What are reasonable adjustments and what is an employer's duty?
Reasonable adjustments remove or minimise disadvantages experienced by disabled people. Employers should ensure policies and practices do not put disabled people at a disadvantage.
When must an employer make reasonable adjustments?
An employer must consider making reasonable adjustments and involve the disabled worker or successful job applicant in the discussion about what can be done to support them and the decision if;
it becomes aware of their disability;
it could reasonably be expected to know they have a disability;
if the person asks for adjustments;
if the worker is having difficulty, problems or concerns with any part of their job, or;
if either the worker’s sickness record, or any delay in their return to work, is or can be linked to their disability
What does reasonable mean?
What is reasonable will depend on the circumstances of each individual case and will depend on an assessment of factors including: Is the adjustment practical to make?, does the employer have the resources to pay for it?, will the adjustment be effective in overcoming or reducing the disadvantage in the workplace? and will the adjustment have an adverse impact on the health and safety of others?
The size of the employers business can be a factor as can whether the employer has access to other funding, such as the governments access to work scheme. An employment tribunal may expect more from a large organisation than a small one because it may have greater means.
An employer is not required to change the basic nature of a job and if there are times when suggested adjustments are unreasonable, an employer could lawfully refuse to make them.
What reasonable adjustments need to be made?
In assessing what reasonable adjustments need to be made, the three main questions an employer should consider are:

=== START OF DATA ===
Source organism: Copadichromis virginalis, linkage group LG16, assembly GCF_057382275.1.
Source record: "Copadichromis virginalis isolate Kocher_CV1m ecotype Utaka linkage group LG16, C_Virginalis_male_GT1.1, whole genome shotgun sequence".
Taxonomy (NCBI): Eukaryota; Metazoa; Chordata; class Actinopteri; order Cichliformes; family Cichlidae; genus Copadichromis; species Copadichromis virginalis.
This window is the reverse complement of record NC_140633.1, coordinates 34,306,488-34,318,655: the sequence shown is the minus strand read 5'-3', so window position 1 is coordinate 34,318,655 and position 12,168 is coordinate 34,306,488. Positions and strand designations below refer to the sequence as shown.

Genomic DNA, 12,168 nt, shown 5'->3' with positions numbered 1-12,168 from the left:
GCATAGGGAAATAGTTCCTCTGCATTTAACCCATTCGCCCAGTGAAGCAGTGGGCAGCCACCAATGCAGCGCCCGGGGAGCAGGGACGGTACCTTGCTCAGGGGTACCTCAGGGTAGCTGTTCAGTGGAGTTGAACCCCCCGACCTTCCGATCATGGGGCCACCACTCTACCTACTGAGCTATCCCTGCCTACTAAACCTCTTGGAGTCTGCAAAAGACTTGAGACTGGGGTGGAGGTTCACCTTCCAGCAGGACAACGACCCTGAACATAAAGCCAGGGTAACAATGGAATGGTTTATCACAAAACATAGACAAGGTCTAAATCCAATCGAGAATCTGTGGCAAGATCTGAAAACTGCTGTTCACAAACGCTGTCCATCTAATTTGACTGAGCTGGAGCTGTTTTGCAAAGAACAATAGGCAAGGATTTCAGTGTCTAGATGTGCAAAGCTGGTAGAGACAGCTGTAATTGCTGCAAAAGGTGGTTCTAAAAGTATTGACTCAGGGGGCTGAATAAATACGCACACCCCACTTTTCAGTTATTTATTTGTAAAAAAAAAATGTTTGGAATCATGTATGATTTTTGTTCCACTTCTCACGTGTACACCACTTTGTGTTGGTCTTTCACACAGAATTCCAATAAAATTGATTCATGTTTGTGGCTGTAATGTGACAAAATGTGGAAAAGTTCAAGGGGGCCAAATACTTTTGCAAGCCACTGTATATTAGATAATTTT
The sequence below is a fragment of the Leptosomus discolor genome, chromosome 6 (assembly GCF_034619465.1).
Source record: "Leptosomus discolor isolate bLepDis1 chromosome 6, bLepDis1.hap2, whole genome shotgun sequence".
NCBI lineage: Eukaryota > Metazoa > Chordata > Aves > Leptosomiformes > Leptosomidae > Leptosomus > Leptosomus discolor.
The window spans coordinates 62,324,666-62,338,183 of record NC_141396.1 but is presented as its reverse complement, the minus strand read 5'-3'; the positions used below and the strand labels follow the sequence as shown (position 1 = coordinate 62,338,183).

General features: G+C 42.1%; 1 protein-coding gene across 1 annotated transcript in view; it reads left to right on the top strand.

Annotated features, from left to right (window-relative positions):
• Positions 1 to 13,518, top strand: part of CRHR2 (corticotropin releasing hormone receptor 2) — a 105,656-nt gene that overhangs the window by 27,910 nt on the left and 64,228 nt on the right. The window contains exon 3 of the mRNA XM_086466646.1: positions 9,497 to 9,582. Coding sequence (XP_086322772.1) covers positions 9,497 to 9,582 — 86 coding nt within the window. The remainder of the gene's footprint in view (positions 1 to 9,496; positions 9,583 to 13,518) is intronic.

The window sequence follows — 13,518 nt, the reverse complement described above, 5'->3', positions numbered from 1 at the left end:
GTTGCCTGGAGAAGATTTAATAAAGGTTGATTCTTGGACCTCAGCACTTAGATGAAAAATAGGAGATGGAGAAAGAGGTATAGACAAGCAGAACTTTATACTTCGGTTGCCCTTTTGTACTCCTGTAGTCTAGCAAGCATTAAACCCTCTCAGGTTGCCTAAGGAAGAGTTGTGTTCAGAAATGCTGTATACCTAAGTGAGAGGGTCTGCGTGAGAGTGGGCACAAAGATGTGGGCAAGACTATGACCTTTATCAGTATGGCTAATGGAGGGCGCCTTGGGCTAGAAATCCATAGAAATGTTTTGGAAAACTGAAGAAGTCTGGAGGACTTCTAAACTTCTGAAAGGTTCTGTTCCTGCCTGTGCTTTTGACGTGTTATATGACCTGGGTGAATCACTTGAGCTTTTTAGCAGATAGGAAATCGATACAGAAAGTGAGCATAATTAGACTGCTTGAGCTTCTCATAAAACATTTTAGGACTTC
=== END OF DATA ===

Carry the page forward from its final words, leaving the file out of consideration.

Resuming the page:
1. Does the employer need to change how things are done including work practices or policies?
2. Does the employer need to physically change the workplace?
3. Does the employer need to provide extra equipment or get someone to assist the disabled worker or job applicant in some way?
What might a reasonable adjustment look like?
Many adjustments will be simple and inexpensive. Some examples may include a special chair because of back problems, a special keyboard because of arthritis, a ramp for a wheelchair user, changing working hours or patterns of work, a phased return after sick leave, a designated car park space or even modifying performance targets. Employers should remember the aim of an adjustment is to take away or minimise the disadvantage because of the persons disability so they can do their job or apply for one.
How can a worker request a reasonable adjustment?
Workers should bear in mind that an employer only has to make reasonable adjustments for a worker when it is aware, or could be expected to know, they have a disability. If unsure a worker should ask to talk to their manager about the matter. A meeting can provide a worker with the opportunity to explain the situation more clearly and suggest possible adjustments. It will help the employer understand how best they can support and help the worker. It is likely to be beneficial to have an agreed outcome confirmed in writing.
Making reasonable adjustments for job applicants
As standard practice an employer should ask all job applicants whether they need any reasonable adjustments for any part of the recruitment process. An employer must make reasonable adjustments to the recruitment process if:
the job applicant has indicated a disability in their application, or told the employer they have a disability;
the employer at any point becomes aware of the disability, and;
the applicant asks for reasonable adjustments.
Employers should be acutely aware this is not the same as asking an applicant if they are disabled which they shouldn't do as asking could inadvertently imply potential discrimination Before offering a job, the employer must only ask a disabled applicant what reasonable adjustments are needed:
for and during any part of the recruitment process and once those are in place whether they are suitable and/or;
to determine whether the applicant could carry out a function essential to the role with the reasonable adjustments in place.
Only after offering the job should an employer ask the successful applicant what adjustments they need to do the job and progress at work.
Failure to make reasonable adjustments
An employer failing to make reasonable adjustments for a disabled job applicant or worker is one of the most common types of disability discrimination If a worker or job applicant feels they have been discriminated against they can make a claim of disability discrimination to an employment tribunal.